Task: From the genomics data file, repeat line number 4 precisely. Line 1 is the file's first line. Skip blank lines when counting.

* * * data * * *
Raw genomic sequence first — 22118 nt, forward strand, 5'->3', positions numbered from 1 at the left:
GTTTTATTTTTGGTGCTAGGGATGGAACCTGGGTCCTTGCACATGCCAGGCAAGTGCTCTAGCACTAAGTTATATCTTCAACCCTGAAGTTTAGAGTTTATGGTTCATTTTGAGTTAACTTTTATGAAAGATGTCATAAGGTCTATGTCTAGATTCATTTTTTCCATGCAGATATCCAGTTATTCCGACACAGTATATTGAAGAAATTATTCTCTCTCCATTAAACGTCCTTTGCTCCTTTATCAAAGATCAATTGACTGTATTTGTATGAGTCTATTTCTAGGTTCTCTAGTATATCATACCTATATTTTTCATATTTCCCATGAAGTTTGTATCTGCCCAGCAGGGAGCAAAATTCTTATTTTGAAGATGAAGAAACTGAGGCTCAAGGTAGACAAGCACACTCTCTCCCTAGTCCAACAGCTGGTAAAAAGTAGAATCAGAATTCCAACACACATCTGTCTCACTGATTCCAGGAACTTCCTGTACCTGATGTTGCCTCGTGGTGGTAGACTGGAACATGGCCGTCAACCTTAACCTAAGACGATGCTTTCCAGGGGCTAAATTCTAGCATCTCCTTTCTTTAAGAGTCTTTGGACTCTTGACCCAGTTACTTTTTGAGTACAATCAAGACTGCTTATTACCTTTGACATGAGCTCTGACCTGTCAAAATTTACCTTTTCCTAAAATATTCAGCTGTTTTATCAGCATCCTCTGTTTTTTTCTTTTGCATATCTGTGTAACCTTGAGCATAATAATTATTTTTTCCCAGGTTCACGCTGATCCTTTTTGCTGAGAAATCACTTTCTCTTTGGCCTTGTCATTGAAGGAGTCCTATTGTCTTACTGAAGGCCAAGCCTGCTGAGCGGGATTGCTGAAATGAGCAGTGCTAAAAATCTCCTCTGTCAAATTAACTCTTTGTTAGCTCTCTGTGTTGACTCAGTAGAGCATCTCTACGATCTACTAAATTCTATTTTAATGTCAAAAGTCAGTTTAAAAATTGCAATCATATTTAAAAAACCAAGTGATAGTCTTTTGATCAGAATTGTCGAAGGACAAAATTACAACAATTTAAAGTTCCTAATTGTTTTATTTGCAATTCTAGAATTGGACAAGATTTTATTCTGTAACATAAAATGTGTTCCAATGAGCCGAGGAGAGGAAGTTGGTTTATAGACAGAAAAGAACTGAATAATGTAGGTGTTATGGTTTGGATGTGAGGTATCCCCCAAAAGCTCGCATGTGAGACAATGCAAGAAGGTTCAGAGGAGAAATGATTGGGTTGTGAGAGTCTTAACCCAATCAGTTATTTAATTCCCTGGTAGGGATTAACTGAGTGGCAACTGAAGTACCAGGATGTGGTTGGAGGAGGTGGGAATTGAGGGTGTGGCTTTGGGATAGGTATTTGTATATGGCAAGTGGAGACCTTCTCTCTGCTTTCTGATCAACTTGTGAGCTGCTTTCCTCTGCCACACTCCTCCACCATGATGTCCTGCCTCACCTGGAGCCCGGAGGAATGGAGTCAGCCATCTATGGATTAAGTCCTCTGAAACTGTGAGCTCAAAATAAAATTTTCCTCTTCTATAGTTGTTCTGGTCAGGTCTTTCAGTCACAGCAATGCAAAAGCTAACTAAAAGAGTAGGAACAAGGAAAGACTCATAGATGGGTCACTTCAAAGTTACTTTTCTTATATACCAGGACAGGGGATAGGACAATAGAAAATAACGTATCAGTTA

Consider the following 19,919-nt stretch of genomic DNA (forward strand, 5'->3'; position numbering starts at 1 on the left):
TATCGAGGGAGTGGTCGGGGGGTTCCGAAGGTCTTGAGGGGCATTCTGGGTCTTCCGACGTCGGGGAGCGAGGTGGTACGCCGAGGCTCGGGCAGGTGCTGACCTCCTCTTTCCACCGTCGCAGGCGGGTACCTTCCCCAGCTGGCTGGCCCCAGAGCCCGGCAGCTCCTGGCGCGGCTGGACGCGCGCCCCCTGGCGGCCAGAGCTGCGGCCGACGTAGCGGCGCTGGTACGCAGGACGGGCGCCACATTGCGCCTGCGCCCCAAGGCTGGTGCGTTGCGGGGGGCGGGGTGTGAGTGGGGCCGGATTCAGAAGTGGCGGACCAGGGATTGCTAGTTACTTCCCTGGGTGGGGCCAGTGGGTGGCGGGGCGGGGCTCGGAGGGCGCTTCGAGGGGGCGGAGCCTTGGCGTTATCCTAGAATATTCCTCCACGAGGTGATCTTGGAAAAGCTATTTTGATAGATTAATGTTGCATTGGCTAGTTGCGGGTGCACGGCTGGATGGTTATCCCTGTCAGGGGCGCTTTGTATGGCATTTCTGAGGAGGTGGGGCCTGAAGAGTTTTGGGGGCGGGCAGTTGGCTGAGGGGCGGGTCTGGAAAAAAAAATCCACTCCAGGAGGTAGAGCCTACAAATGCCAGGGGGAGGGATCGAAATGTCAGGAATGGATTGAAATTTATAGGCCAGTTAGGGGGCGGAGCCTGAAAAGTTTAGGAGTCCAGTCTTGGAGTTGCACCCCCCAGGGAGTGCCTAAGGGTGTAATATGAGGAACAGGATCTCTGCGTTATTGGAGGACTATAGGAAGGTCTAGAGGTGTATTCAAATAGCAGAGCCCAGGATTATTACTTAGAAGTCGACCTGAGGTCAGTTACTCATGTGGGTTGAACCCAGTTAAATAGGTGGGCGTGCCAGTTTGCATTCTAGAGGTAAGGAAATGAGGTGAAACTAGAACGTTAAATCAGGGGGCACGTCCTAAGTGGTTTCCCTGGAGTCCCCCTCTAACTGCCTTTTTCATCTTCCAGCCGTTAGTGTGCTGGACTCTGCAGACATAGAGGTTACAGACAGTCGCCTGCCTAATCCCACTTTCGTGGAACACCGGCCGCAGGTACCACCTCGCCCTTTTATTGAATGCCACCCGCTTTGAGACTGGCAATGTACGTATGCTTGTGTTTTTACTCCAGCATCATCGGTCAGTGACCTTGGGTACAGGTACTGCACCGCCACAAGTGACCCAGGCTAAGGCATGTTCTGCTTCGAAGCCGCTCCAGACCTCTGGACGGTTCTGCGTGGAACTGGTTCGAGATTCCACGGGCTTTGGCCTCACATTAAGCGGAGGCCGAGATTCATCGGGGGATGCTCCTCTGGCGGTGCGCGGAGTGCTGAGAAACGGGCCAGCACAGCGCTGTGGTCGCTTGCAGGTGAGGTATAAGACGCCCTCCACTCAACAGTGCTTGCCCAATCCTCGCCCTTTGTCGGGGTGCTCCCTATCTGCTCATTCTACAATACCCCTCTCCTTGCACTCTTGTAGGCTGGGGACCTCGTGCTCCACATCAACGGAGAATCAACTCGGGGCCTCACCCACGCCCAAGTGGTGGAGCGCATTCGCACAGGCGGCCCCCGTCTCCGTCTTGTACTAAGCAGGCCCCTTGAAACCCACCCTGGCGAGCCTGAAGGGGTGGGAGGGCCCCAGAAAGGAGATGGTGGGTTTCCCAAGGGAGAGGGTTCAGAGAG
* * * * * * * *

TATCGAGGGAGTGGTCGGGGGGTTCCGAAGGTCTTGAGGGGCATTCTGGGTCTTCCGACGTCGGGGAGCGAGGTGGTACGCCGAGGCTCGGGCAGGTGCTGACCTCCTCTTTCCACCGTCGCAGGCGGGTACCTTCCCCAGCTGGCTGGCCCCAGAGCCCGGCAGCTCCTGGCGCGGCTGGACGCGCGCCCCCTGGCGGCCAGAGCTGCGGCCGACGTAGCGGCGCTGGTACGCAGGACGGGCGCCACATTGCGCCTGCGCCCCAAGGCTGGTGCGTTGCGGGGGGCGGGGTGTGAGTGGGGCCGGATTCAGAAGTGGCGGACCAGGGATTGCTAGTTACTTCCCTGGGTGGGGCCAGTGGGTGGCGGGGCGGGGCTCGGAGGGCGCTTCGAGGGGGCGGAGCCTTGGCGTTATCCTAGAATATTCCTCCACGAGGTGATCTTGGAAAAGCTATTTTGATAGATTAATGTTGCATTGGCTAGTTGCGGGTGCACGGCTGGATGGTTATCCCTGTCAGGGGCGCTTTGTATGGCATTTCTGAGGAGGTGGGGCCTGAAGAGTTTTGGGGGCGGGCAGTTGGCTGAGGGGCGGGTCTGGAAAAAAAAATCCACTCCAGGAGGTAGAGCCTACAAATGCCAGGGGGAGGGATCGAAATGTCAGGAATGGATTGAAATTTATAGGCCAGTTAGGGGGCGGAGCCTGAAAAGTTTAGGAGTCCAGTCTTGGAGTTGCACCCCCCAGGGAGTGCCTAAGGGTGTAATATGAGGAACAGGATCTCTGCGTTATTGGAGGACTATAGGAAGGTCTAGAGGTGTATTCAAATAGCAGAGCCCAGGATTATTACTTAGAAGTCGACCTGAGGTCAGTTACTCATGTGGGTTGAACCCAGTTAAATAGGTGGGCGTGCCAGTTTGCATTCTAGAGGTAAGGAAATGAGGTGAAACTAGAACGTTAAATCAGGGGGCACGTCCTAAGTGGTTTCCCTGGAGTCCCCCTCTAACTGCCTTTTTCATCTTCCAGCCGTTAGTGTGCTGGACTCTGCAGACATAGAGGTTACAGACAGTCGCCTGCCTAATCCCACTTTCGTGGAACACCGGCCGCAGGTACCACCTCGCCCTTTTATTGAATGCCACCCGCTTTGAGACTGGCAATGTACGTATGCTTGTGTTTTTACTCCAGCATCATCGGTCAGTGACCTTGGGTACAGGTACTGCACCGCCACAAGTGACCCAGGCTAAGGCATGTTCTGCTTCGAAGCCGCTCCAGACCTCTGGACGGTTCTGCGTGGAACTGGTTCGAGATTCCACGGGCTTTGGCCTCACATTAAGCGGAGGCCGAGATTCATCGGGGGATGCTCCTCTGGCGGTGCGCGGAGTGCTGAGAAACGGGCCAGCACAGCGCTGTGGTCGCTTGCAGGTGAGGTATAAGACGCCCTCCACTCAACAGTGCTTGCCCAATCCTCGCCCTTTGTCGGGGTGCTCCCTATCTGCTCATTCTACAATACCCCTCTCCTTGCACTCTTGTAGGCTGGGGACCTCGTGCTCCACATCAACGGAGAATCAACTCGGGGCCTCACCCACGCCCAAGTGGTGGAGCGCATTCGCACAGGCGGCCCCCGTCTCCGTCTTGTACTAAGCAGGCCCCTTGAAACCCACCCTGGCGAGCCTGAAGGGGTGGGAGGGCCCCAGAAAGGAGATGGTGGGTTTCCCAAGGGAGAGGGTTCAGAGAG